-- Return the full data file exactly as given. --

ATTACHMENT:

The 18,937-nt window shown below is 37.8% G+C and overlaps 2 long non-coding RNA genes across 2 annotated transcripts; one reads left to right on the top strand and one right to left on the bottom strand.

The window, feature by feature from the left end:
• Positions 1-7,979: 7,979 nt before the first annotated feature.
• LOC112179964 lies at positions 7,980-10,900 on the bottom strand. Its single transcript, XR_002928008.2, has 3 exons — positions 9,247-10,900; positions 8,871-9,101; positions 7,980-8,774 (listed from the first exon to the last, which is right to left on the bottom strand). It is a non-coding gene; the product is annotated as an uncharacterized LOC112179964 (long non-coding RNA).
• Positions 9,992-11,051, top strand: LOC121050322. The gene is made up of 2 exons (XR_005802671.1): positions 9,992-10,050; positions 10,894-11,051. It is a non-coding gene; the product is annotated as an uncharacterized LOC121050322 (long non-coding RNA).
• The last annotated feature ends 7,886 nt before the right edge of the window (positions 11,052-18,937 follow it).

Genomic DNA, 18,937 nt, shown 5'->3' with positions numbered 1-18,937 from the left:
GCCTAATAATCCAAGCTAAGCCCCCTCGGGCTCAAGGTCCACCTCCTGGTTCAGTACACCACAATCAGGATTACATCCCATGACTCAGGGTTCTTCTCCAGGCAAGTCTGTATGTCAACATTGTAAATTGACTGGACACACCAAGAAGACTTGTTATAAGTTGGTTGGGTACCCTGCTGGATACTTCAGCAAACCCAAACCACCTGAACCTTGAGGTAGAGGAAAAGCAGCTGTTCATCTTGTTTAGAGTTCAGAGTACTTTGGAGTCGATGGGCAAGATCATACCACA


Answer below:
The 18,937-nt window shown below is 37.8% G+C and overlaps 2 long non-coding RNA genes across 2 annotated transcripts; one reads left to right on the top strand and one right to left on the bottom strand.

The window, feature by feature from the left end:
• Positions 1-7,979: 7,979 nt before the first annotated feature.
• LOC112179964 lies at positions 7,980-10,900 on the bottom strand. Its single transcript, XR_002928008.2, has 3 exons — positions 9,247-10,900; positions 8,871-9,101; positions 7,980-8,774 (listed from the first exon to the last, which is right to left on the bottom strand). It is a non-coding gene; the product is annotated as an uncharacterized LOC112179964 (long non-coding RNA).
• Positions 9,992-11,051, top strand: LOC121050322. The gene is made up of 2 exons (XR_005802671.1): positions 9,992-10,050; positions 10,894-11,051. It is a non-coding gene; the product is annotated as an uncharacterized LOC121050322 (long non-coding RNA).
• The last annotated feature ends 7,886 nt before the right edge of the window (positions 11,052-18,937 follow it).

Genomic DNA, 18,937 nt, shown 5'->3' with positions numbered 1-18,937 from the left:
GCCTAATAATCCAAGCTAAGCCCCCTCGGGCTCAAGGTCCACCTCCTGGTTCAGTACACCACAATCAGGATTACATCCCATGACTCAGGGTTCTTCTCCAGGCAAGTCTGTATGTCAACATTGTAAATTGACTGGACACACCAAGAAGACTTGTTATAAGTTGGTTGGGTACCCTGCTGGATACTTCAGCAAACCCAAACCACCTGAACCTTGAGGTAGAGGAAAAGCAGCTGTTCATCTTGTTTAGAGTTCAGAGTACTTTGGAGTCGATGGGCAAGATCATACCACA